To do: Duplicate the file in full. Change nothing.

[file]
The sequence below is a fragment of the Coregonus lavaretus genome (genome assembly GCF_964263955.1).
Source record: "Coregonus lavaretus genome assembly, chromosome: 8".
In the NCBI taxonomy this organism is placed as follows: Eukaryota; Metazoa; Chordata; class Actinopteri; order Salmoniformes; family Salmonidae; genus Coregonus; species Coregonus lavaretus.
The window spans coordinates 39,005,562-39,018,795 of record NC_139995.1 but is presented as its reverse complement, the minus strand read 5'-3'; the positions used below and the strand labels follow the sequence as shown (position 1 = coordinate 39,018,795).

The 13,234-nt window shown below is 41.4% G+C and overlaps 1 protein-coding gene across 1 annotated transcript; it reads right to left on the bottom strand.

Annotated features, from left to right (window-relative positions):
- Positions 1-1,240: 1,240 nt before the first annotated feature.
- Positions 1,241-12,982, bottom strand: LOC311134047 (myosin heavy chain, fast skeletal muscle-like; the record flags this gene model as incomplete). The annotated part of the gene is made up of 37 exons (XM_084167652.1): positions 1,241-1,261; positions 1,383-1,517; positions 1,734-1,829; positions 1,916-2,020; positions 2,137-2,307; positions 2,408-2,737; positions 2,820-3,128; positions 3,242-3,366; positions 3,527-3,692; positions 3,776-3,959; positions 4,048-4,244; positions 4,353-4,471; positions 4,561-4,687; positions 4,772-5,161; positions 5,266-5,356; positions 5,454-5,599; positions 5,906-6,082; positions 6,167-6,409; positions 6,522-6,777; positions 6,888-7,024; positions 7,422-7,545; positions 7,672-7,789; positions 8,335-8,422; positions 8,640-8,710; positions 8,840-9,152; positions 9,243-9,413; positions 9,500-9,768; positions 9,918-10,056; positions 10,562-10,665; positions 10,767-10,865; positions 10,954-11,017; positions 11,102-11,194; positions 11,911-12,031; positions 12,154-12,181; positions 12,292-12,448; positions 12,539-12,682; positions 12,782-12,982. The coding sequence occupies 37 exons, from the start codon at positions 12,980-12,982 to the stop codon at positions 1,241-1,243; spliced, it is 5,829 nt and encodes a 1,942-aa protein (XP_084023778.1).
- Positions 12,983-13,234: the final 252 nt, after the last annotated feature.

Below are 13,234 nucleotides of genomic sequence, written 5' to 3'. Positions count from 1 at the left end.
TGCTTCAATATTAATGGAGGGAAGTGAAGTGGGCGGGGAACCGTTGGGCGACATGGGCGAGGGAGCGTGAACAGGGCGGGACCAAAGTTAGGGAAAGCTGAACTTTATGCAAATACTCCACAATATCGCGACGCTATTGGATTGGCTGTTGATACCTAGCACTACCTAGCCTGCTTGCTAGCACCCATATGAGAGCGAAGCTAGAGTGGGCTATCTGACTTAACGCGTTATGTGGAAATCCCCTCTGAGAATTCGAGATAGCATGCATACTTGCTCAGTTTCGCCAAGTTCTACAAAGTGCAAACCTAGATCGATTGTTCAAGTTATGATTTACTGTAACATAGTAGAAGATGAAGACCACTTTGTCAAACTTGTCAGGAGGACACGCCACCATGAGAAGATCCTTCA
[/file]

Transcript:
The sequence below is a fragment of the Coregonus lavaretus genome (genome assembly GCF_964263955.1).
Source record: "Coregonus lavaretus genome assembly, chromosome: 8".
In the NCBI taxonomy this organism is placed as follows: Eukaryota; Metazoa; Chordata; class Actinopteri; order Salmoniformes; family Salmonidae; genus Coregonus; species Coregonus lavaretus.
The window spans coordinates 39,005,562-39,018,795 of record NC_139995.1 but is presented as its reverse complement, the minus strand read 5'-3'; the positions used below and the strand labels follow the sequence as shown (position 1 = coordinate 39,018,795).

The 13,234-nt window shown below is 41.4% G+C and overlaps 1 protein-coding gene across 1 annotated transcript; it reads right to left on the bottom strand.

Annotated features, from left to right (window-relative positions):
- Positions 1-1,240: 1,240 nt before the first annotated feature.
- Positions 1,241-12,982, bottom strand: LOC311134047 (myosin heavy chain, fast skeletal muscle-like; the record flags this gene model as incomplete). The annotated part of the gene is made up of 37 exons (XM_084167652.1): positions 1,241-1,261; positions 1,383-1,517; positions 1,734-1,829; positions 1,916-2,020; positions 2,137-2,307; positions 2,408-2,737; positions 2,820-3,128; positions 3,242-3,366; positions 3,527-3,692; positions 3,776-3,959; positions 4,048-4,244; positions 4,353-4,471; positions 4,561-4,687; positions 4,772-5,161; positions 5,266-5,356; positions 5,454-5,599; positions 5,906-6,082; positions 6,167-6,409; positions 6,522-6,777; positions 6,888-7,024; positions 7,422-7,545; positions 7,672-7,789; positions 8,335-8,422; positions 8,640-8,710; positions 8,840-9,152; positions 9,243-9,413; positions 9,500-9,768; positions 9,918-10,056; positions 10,562-10,665; positions 10,767-10,865; positions 10,954-11,017; positions 11,102-11,194; positions 11,911-12,031; positions 12,154-12,181; positions 12,292-12,448; positions 12,539-12,682; positions 12,782-12,982. The coding sequence occupies 37 exons, from the start codon at positions 12,980-12,982 to the stop codon at positions 1,241-1,243; spliced, it is 5,829 nt and encodes a 1,942-aa protein (XP_084023778.1).
- Positions 12,983-13,234: the final 252 nt, after the last annotated feature.

Below are 13,234 nucleotides of genomic sequence, written 5' to 3'. Positions count from 1 at the left end.
TGCTTCAATATTAATGGAGGGAAGTGAAGTGGGCGGGGAACCGTTGGGCGACATGGGCGAGGGAGCGTGAACAGGGCGGGACCAAAGTTAGGGAAAGCTGAACTTTATGCAAATACTCCACAATATCGCGACGCTATTGGATTGGCTGTTGATACCTAGCACTACCTAGCCTGCTTGCTAGCACCCATATGAGAGCGAAGCTAGAGTGGGCTATCTGACTTAACGCGTTATGTGGAAATCCCCTCTGAGAATTCGAGATAGCATGCATACTTGCTCAGTTTCGCCAAGTTCTACAAAGTGCAAACCTAGATCGATTGTTCAAGTTATGATTTACTGTAACATAGTAGAAGATGAAGACCACTTTGTCAAACTTGTCAGGAGGACACGCCACCATGAGAAGATCCTTCA